Musicians rally to help fight disease

Twelve bands playing music festival to raise money for cystic fibrosis

Bison BC formed out of Vancouver’s deep thrash metal and indie scene. They perform at Green Mountain Music Festival in Nanaimo.

A local music festival is a deeply personal cause for its founder.

The Green Mountain Music Festival opens Saturday (July 16) with 12 bands rocking the festival site at the foot of Mount Benson.

James Wood founded the festival in 2007 to help raise money for Cystic Fibrosis Canada, a disease that his wife suffers from. Bands from Vancouver and the Island donate their time to play at the one-day festival to help raise money for research into a cure for the disease.

“It has a very dear place in my heart,” Wood said.

The lineup this year features Bison BC and Bend Sinister headlining, backed up by the likes of Chasing Satellites, Himalayan Bear, Stumblers Inn, Earlstown Winter, Vicious Cycles and more.

The festival raises about $5,000 every year for the foundation but Wood hopes to double that number this year.

Cystic Fibrosis is a lung disease that causes difficulty breathing, constant cough with mucous, weight loss despite appetite and pneumonia. There is no cure but with research into treatment, sufferers are living into their 40s.

“The money that we raise is really making a difference,” Wood said.

But organizing the annual festival is proving to be too much for Wood, who suffered a brain injury in a car accident while on tour with his band The Hotel Lobbyists.

The band was en route to Calgary from Winnipeg in September 2008 when the van left the road and landed in a ditch. Wood was thrown 45 feet from the vehicle. Drummer Mike Gurr was killed instantly.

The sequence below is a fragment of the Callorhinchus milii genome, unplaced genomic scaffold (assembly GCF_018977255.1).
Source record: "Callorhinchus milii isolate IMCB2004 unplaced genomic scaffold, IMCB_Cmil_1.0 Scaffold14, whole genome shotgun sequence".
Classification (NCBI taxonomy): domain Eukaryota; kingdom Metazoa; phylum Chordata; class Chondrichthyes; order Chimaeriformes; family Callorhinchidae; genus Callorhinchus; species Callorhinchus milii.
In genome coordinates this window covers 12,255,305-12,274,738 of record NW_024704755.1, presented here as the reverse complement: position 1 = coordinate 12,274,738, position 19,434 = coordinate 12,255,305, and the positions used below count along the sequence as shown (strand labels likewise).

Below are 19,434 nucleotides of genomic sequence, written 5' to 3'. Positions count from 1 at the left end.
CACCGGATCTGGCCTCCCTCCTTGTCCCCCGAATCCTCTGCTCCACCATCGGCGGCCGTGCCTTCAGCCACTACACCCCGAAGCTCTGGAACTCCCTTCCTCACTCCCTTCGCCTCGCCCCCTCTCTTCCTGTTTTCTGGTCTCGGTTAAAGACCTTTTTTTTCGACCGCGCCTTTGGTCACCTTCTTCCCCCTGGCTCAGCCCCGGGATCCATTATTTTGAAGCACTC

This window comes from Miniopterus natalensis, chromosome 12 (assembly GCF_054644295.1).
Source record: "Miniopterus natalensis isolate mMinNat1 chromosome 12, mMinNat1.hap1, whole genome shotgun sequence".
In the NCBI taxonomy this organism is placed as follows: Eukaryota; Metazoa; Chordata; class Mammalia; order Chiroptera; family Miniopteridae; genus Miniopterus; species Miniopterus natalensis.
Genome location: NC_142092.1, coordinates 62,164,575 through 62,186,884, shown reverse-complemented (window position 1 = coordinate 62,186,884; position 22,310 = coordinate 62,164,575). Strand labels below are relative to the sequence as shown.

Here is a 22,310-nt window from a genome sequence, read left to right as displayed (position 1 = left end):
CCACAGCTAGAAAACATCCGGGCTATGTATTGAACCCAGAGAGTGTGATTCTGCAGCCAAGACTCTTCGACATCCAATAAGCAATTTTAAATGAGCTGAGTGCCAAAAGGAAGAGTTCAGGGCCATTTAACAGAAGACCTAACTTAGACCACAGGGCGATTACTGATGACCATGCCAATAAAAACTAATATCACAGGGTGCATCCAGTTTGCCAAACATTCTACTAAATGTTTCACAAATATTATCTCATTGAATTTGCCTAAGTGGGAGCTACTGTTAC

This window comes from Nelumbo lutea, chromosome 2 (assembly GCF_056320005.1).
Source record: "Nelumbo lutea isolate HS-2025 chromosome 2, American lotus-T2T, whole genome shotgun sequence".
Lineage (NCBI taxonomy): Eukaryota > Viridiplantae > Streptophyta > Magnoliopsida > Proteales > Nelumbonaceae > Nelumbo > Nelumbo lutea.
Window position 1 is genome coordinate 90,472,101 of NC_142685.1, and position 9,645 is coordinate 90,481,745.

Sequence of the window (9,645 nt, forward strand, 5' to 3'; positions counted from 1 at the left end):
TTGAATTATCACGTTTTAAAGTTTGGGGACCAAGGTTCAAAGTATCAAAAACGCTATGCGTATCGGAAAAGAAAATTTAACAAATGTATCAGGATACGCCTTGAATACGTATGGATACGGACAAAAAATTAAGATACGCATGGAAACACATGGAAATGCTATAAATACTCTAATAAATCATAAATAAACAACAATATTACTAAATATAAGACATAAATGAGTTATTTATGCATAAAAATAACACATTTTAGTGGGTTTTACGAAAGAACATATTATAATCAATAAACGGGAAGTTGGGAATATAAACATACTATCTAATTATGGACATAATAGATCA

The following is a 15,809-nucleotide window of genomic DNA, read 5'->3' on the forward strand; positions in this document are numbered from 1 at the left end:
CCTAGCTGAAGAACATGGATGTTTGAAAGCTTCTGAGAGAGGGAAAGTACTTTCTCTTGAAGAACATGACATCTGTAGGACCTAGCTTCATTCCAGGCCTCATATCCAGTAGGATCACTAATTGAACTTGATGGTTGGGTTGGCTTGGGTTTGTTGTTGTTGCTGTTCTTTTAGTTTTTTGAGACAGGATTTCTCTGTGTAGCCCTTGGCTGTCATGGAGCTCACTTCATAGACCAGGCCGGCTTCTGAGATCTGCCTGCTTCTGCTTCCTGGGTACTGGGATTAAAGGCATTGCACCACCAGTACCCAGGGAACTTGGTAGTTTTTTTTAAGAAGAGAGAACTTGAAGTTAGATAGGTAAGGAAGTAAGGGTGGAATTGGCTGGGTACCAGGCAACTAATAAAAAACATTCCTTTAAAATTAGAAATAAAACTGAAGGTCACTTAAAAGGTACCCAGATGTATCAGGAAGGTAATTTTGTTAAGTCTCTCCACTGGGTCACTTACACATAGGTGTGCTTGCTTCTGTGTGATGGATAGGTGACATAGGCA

“I had a brain injury and they removed a portion of my brain that was damaged,” Wood said.

He went through rehabilitation at G.F. Strong Rehabilitation Centre in Vancouver and made a recovery to play a final show with The Hotel Lobbyists at the 2009 Green Mountain Music Festival.

A close friend sat in on drums for the set.

“If the band was going to end, I wanted to end it on my terms,” Wood said. “I had to re-learn all the songs that I wrote.”

Wood continued playing and writing music, forming a new band called Mega Bear, which will be playing at this year’s Green Mountain.

“It’s an addiction – I’m addicted to music,” Wood said.

But because of the level of work involved in organizing the annual festival, Wood said it will likely be the last.

Although he would be happy to help another organizer who wanted to take on the project, significant changes would be made, particularly because the venue is his sister’s farm.

“I’d be more than willing to help,” Wood said.

He said he hopes to increase the number of attendees this year to more than 1,000. About 980 people attended the last festival in 2009. Tickets for the full day are $25 and available at Delicado’s and Fascinating Rhythm. Children under 12 get in for free.

“We’re encouraging people to bring coolers and picnics,” Wood said.

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